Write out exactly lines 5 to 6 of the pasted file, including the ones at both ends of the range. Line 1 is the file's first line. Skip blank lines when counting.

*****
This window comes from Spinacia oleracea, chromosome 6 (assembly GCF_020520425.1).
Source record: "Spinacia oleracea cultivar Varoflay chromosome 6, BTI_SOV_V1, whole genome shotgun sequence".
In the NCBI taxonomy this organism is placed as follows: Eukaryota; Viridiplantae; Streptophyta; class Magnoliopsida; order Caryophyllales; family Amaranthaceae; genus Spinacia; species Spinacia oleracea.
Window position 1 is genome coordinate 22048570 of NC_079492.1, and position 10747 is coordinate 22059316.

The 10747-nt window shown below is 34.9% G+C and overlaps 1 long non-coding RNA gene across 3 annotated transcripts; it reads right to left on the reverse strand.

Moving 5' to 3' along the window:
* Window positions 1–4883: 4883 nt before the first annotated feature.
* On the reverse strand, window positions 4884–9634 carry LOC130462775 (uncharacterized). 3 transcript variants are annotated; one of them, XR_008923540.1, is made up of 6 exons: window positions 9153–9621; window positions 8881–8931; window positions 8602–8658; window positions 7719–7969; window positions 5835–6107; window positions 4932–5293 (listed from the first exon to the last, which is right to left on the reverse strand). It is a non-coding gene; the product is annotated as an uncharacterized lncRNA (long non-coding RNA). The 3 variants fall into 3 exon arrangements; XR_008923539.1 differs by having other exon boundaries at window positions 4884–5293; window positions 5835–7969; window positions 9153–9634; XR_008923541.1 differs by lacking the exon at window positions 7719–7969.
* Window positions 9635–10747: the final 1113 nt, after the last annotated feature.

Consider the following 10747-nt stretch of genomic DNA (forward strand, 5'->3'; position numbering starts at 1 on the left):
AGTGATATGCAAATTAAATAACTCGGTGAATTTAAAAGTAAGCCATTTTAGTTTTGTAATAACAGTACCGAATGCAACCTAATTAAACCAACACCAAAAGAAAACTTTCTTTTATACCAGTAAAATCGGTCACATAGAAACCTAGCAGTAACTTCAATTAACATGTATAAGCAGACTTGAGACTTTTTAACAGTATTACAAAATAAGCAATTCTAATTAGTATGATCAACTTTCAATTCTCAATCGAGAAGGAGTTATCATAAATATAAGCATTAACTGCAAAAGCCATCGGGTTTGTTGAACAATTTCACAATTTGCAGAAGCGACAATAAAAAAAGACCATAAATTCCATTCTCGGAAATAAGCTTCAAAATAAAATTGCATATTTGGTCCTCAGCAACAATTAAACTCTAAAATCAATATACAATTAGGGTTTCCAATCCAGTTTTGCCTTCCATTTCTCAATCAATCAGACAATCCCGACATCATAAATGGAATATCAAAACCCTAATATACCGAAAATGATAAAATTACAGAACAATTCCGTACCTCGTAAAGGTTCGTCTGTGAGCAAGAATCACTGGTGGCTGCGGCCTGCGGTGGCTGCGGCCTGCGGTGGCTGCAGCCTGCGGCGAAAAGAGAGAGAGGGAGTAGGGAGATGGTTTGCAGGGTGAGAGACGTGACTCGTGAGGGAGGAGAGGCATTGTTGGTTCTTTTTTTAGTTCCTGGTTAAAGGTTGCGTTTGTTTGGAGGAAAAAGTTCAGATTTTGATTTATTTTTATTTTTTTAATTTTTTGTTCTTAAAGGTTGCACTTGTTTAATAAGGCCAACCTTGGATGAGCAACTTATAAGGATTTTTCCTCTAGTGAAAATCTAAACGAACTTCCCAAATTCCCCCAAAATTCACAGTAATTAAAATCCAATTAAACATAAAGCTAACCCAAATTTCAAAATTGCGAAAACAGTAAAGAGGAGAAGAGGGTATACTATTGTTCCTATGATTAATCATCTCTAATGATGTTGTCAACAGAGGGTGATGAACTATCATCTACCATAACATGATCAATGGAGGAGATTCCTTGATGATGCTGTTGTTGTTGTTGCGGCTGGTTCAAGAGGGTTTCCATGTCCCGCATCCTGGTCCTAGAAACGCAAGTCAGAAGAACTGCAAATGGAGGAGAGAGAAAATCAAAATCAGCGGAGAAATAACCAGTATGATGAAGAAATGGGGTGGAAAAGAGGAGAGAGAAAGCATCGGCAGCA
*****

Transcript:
The 10747-nt window shown below is 34.9% G+C and overlaps 1 long non-coding RNA gene across 3 annotated transcripts; it reads right to left on the reverse strand.

Moving 5' to 3' along the window: